from Java Code Conventions - September 12, 1997 by Sun Microsystems.
You will see this quote in the introduction of the document under
1.1 Why Have Code Conventions
- 80% of the lifetime cost of a piece of software goes to maintenance
- Hardly any software is maintained for it's whole life by it's original author
- Code conventions improve the readability of the software allowing engineers to understand new code more quickly and thoroughly
- If you ship your source code as a product, you need to make sure it is as well packaged and clean as any other product you create.
By 2011, this document is quite dated. Software and systems are being developed in a multitude of languages including and excluding Java.
However, Java is very slow and has an extremely large memory footprint compared to C/C++. When some users experience how slow Java actually runs in comparison to other languages such as PHP, C/C++, etc, they often think that something is wrong with the program. Money is then spent on trying to improve performance to no avail. For this reason I always question people's motivation to jump on the titanic and set sail. As it does not make sense to implement many programs in Java, especially where performance or memory footprint is a concern.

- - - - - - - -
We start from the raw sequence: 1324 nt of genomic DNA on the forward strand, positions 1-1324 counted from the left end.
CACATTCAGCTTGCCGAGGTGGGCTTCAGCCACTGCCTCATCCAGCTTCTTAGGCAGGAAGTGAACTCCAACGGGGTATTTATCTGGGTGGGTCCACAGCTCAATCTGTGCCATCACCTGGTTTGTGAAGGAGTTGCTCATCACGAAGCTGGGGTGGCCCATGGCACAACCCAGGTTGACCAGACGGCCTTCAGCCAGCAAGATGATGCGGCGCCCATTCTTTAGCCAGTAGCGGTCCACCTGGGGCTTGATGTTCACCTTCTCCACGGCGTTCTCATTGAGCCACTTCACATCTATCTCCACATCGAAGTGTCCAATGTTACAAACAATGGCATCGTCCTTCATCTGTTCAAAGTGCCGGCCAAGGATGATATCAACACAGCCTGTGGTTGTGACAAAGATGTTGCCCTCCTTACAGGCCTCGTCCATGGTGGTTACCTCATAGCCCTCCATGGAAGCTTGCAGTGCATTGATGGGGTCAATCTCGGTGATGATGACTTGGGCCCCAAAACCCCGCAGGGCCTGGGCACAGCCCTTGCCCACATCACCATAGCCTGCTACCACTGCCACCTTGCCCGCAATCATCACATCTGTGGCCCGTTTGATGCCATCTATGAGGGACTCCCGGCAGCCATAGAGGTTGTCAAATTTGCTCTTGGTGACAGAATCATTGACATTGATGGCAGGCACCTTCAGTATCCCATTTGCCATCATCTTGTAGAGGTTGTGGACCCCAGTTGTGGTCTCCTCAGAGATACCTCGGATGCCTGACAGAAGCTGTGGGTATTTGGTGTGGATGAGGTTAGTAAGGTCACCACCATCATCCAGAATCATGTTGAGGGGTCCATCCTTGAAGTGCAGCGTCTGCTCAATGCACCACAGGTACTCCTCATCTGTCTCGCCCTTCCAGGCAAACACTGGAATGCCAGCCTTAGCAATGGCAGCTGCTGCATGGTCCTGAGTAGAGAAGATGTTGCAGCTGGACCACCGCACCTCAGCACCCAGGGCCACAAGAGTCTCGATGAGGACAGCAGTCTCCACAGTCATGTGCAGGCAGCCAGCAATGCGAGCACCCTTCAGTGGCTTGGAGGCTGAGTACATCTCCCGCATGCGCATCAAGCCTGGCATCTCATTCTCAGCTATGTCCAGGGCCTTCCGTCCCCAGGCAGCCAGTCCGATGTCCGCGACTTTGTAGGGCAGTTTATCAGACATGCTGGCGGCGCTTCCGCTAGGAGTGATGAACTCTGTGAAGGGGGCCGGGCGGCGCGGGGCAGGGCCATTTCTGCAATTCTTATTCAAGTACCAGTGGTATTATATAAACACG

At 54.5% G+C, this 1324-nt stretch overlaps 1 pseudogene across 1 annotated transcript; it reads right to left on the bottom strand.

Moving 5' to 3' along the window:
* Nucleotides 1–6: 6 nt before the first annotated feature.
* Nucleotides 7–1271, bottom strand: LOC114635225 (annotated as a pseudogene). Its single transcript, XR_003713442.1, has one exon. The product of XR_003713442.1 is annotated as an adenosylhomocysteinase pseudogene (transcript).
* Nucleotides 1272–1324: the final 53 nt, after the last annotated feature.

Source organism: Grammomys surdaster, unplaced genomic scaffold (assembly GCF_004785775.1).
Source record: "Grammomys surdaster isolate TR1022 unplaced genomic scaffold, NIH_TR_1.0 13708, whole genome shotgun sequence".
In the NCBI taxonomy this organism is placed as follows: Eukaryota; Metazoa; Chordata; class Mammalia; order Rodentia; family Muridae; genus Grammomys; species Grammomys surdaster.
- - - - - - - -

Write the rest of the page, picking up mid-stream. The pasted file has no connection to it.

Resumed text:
I have actually seen people spend more time to implement something in Java for the sake of it being a Java implementation than they would have spent implementing the same software as a bash script on Linux or in Python or C++.
I'm not saying avoid Java at all costs, but there is a right tool for the right job and there are many many more tools than Java these days.
Congratulations to Apple for finally deprecating Java.!